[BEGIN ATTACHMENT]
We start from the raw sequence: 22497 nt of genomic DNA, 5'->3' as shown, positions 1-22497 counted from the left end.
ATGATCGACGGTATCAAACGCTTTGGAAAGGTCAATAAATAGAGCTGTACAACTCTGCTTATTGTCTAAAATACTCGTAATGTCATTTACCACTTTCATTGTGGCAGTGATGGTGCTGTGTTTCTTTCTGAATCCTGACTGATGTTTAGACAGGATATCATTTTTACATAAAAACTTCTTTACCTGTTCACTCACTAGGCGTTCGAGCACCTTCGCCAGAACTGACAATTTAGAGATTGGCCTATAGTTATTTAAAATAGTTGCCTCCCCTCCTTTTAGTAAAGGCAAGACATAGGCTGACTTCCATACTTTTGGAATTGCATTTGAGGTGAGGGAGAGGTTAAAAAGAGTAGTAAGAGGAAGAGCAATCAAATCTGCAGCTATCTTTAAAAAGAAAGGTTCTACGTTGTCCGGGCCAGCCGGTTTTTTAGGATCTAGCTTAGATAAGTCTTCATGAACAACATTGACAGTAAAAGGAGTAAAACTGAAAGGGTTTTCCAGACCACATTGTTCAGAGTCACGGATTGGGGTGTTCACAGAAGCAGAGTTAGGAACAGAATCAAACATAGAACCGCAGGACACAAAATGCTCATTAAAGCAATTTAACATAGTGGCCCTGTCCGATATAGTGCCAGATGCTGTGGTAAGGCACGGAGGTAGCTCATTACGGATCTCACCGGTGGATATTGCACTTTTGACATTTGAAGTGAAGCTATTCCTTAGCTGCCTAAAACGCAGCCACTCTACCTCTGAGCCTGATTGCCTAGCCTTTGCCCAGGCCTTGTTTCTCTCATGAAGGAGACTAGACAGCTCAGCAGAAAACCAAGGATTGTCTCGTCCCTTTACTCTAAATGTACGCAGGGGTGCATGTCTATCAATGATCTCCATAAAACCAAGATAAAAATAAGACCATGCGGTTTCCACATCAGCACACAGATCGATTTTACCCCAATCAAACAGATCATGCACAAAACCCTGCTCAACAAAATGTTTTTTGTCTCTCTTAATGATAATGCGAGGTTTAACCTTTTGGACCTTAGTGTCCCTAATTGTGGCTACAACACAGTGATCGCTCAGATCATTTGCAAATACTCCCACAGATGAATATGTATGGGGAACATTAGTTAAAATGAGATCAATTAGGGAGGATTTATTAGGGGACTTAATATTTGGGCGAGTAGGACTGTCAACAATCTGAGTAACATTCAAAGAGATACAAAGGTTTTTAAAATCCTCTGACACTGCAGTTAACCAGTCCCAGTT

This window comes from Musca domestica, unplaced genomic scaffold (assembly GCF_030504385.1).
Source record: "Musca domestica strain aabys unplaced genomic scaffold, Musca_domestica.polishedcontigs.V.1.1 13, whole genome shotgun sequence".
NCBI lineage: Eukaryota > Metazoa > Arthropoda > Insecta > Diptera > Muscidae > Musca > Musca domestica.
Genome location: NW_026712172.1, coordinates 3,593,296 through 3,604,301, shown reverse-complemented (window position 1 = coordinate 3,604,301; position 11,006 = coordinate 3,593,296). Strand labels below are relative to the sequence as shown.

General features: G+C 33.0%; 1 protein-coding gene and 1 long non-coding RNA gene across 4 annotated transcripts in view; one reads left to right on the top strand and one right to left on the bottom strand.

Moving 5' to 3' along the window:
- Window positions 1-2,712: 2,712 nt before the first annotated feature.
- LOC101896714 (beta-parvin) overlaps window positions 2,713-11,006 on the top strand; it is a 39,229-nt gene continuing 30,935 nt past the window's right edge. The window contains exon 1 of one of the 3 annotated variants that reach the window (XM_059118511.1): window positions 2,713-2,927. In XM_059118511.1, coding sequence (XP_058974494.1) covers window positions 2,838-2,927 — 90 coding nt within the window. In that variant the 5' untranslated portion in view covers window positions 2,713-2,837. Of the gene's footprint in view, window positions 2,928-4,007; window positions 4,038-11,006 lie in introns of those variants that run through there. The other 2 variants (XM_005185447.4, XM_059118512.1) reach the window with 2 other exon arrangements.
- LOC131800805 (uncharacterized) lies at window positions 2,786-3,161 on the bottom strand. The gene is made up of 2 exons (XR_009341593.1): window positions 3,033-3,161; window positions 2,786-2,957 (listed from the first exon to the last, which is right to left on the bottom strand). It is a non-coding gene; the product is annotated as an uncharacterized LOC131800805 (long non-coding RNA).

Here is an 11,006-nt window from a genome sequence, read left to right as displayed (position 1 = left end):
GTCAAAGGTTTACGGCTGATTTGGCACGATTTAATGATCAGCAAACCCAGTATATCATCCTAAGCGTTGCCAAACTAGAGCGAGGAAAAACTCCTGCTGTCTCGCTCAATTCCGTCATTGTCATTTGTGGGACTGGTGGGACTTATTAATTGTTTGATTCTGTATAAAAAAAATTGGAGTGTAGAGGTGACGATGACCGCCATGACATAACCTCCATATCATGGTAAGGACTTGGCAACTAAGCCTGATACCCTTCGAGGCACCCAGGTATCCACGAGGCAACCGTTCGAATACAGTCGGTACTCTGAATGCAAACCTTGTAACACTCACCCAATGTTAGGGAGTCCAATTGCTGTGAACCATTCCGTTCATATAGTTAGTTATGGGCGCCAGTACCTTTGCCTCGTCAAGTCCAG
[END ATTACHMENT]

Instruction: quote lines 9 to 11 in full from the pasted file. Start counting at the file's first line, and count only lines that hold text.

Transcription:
- Window positions 1-2,712: 2,712 nt before the first annotated feature.
- LOC101896714 (beta-parvin) overlaps window positions 2,713-11,006 on the top strand; it is a 39,229-nt gene continuing 30,935 nt past the window's right edge. The window contains exon 1 of one of the 3 annotated variants that reach the window (XM_059118511.1): window positions 2,713-2,927. In XM_059118511.1, coding sequence (XP_058974494.1) covers window positions 2,838-2,927 — 90 coding nt within the window. In that variant the 5' untranslated portion in view covers window positions 2,713-2,837. Of the gene's footprint in view, window positions 2,928-4,007; window positions 4,038-11,006 lie in introns of those variants that run through there. The other 2 variants (XM_005185447.4, XM_059118512.1) reach the window with 2 other exon arrangements.
- LOC131800805 (uncharacterized) lies at window positions 2,786-3,161 on the bottom strand. The gene is made up of 2 exons (XR_009341593.1): window positions 3,033-3,161; window positions 2,786-2,957 (listed from the first exon to the last, which is right to left on the bottom strand). It is a non-coding gene; the product is annotated as an uncharacterized LOC131800805 (long non-coding RNA).